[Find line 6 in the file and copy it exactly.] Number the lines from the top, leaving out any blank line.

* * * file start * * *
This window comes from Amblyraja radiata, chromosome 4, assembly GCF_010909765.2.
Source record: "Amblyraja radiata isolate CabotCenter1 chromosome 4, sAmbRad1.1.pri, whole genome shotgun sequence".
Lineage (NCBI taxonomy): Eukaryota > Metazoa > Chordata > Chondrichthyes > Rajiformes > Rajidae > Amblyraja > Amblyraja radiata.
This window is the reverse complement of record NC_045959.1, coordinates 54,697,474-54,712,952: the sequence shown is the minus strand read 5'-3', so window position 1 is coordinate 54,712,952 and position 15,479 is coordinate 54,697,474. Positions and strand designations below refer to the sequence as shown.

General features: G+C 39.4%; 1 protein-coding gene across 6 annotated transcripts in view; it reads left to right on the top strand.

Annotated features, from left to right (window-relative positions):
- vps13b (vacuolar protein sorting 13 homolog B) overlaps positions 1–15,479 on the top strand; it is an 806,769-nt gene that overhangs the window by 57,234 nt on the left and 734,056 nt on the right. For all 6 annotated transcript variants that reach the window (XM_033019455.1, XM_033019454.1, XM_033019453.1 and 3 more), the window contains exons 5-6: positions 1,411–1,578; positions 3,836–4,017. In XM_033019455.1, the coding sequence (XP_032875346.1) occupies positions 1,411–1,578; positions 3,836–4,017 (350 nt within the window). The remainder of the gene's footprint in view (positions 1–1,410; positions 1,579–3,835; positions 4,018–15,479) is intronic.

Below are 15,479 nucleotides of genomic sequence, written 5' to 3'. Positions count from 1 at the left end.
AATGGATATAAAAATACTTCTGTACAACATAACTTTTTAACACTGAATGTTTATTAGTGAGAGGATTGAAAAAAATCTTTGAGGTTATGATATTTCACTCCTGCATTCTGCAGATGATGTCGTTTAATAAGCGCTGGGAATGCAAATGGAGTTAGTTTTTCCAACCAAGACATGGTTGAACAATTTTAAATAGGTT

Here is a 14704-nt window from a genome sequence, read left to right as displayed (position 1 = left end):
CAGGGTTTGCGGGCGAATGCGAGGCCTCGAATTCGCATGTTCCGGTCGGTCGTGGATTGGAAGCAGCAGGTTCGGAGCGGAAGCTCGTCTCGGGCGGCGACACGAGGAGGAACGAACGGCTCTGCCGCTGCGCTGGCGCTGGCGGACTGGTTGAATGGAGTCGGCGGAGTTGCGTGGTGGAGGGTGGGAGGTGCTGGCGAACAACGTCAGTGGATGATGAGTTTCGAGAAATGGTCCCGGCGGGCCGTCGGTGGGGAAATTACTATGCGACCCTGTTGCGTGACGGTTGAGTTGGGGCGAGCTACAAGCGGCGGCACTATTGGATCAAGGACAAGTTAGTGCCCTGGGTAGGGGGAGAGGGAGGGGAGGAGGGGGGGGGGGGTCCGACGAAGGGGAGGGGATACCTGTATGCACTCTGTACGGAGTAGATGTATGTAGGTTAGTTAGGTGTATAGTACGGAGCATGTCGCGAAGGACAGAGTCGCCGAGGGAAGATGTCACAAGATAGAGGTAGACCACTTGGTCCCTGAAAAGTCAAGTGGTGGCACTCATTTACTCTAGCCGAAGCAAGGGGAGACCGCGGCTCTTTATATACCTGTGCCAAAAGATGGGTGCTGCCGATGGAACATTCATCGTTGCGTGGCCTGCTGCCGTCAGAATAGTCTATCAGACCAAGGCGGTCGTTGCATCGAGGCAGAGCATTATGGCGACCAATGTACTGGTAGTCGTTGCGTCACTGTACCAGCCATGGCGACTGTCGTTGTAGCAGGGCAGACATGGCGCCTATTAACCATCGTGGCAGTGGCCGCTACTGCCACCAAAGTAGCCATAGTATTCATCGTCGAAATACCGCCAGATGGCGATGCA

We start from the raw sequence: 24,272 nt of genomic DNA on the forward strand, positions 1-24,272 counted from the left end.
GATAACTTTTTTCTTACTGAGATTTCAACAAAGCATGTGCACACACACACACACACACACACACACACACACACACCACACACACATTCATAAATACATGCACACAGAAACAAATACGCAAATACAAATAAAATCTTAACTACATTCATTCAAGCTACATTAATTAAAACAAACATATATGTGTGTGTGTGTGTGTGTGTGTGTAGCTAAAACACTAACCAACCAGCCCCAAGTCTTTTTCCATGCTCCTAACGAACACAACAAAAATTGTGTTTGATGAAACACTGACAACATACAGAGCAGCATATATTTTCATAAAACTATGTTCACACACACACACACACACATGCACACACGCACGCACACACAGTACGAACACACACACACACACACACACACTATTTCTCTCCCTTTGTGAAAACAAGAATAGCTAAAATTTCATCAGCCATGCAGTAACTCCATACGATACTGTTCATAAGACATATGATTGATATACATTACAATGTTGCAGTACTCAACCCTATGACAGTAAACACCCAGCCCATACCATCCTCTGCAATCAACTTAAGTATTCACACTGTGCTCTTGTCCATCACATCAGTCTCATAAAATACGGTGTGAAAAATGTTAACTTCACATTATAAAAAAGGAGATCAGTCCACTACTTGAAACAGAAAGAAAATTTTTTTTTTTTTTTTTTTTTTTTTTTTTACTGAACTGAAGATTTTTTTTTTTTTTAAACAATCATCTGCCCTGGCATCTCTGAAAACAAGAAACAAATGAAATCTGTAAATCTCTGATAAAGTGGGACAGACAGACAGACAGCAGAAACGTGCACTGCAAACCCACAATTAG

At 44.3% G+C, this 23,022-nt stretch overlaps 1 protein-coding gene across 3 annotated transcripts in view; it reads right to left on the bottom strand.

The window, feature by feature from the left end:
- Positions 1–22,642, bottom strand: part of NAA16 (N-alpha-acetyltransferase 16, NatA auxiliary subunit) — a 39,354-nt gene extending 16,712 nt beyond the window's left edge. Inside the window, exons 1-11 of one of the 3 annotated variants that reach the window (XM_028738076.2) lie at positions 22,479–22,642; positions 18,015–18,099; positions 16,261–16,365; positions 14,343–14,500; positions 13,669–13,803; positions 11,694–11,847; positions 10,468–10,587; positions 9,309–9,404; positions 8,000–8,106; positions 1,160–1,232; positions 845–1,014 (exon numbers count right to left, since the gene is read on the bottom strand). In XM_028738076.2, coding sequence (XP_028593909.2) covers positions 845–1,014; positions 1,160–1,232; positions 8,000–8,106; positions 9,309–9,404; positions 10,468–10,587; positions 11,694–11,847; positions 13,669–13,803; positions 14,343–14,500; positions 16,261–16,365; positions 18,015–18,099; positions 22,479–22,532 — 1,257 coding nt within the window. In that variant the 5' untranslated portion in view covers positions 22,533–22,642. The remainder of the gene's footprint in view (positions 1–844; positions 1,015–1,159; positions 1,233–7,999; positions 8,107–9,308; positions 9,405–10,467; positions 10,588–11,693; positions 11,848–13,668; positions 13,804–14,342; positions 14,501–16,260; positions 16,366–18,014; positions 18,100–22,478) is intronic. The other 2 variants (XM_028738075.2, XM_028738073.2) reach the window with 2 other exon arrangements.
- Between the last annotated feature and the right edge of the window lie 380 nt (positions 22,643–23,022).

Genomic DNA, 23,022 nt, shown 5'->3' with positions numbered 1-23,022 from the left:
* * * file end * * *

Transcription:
Annotated features, from left to right (window-relative positions):